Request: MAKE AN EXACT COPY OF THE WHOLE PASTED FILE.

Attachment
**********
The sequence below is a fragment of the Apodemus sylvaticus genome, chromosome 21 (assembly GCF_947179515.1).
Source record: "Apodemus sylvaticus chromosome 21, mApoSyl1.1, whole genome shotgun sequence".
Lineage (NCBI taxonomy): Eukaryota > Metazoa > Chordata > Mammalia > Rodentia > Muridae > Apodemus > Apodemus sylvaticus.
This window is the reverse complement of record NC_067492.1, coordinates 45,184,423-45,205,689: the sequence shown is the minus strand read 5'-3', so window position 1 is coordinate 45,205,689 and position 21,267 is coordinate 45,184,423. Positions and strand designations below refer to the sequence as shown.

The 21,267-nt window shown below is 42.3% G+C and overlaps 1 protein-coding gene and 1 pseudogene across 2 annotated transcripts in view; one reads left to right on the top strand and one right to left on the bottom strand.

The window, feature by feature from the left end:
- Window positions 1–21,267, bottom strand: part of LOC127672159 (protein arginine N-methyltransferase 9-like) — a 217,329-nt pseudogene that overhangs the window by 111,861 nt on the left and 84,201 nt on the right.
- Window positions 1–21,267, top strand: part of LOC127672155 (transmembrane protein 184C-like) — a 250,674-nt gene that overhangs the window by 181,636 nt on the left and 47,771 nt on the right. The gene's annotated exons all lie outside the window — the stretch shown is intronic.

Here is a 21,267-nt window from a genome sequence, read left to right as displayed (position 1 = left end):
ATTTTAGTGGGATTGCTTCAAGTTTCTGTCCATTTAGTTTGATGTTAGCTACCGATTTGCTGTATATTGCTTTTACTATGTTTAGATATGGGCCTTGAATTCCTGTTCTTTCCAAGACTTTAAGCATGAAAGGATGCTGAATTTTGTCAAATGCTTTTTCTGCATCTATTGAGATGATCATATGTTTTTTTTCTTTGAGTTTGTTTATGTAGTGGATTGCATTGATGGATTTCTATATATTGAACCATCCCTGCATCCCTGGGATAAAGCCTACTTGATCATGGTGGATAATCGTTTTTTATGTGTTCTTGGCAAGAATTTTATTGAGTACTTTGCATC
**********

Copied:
The sequence below is a fragment of the Apodemus sylvaticus genome, chromosome 21 (assembly GCF_947179515.1).
Source record: "Apodemus sylvaticus chromosome 21, mApoSyl1.1, whole genome shotgun sequence".
Lineage (NCBI taxonomy): Eukaryota > Metazoa > Chordata > Mammalia > Rodentia > Muridae > Apodemus > Apodemus sylvaticus.
This window is the reverse complement of record NC_067492.1, coordinates 45,184,423-45,205,689: the sequence shown is the minus strand read 5'-3', so window position 1 is coordinate 45,205,689 and position 21,267 is coordinate 45,184,423. Positions and strand designations below refer to the sequence as shown.

The 21,267-nt window shown below is 42.3% G+C and overlaps 1 protein-coding gene and 1 pseudogene across 2 annotated transcripts in view; one reads left to right on the top strand and one right to left on the bottom strand.

The window, feature by feature from the left end:
- Window positions 1–21,267, bottom strand: part of LOC127672159 (protein arginine N-methyltransferase 9-like) — a 217,329-nt pseudogene that overhangs the window by 111,861 nt on the left and 84,201 nt on the right.
- Window positions 1–21,267, top strand: part of LOC127672155 (transmembrane protein 184C-like) — a 250,674-nt gene that overhangs the window by 181,636 nt on the left and 47,771 nt on the right. The gene's annotated exons all lie outside the window — the stretch shown is intronic.

Here is a 21,267-nt window from a genome sequence, read left to right as displayed (position 1 = left end):
ATTTTAGTGGGATTGCTTCAAGTTTCTGTCCATTTAGTTTGATGTTAGCTACCGATTTGCTGTATATTGCTTTTACTATGTTTAGATATGGGCCTTGAATTCCTGTTCTTTCCAAGACTTTAAGCATGAAAGGATGCTGAATTTTGTCAAATGCTTTTTCTGCATCTATTGAGATGATCATATGTTTTTTTTCTTTGAGTTTGTTTATGTAGTGGATTGCATTGATGGATTTCTATATATTGAACCATCCCTGCATCCCTGGGATAAAGCCTACTTGATCATGGTGGATAATCGTTTTTTATGTGTTCTTGGCAAGAATTTTATTGAGTACTTTGCATC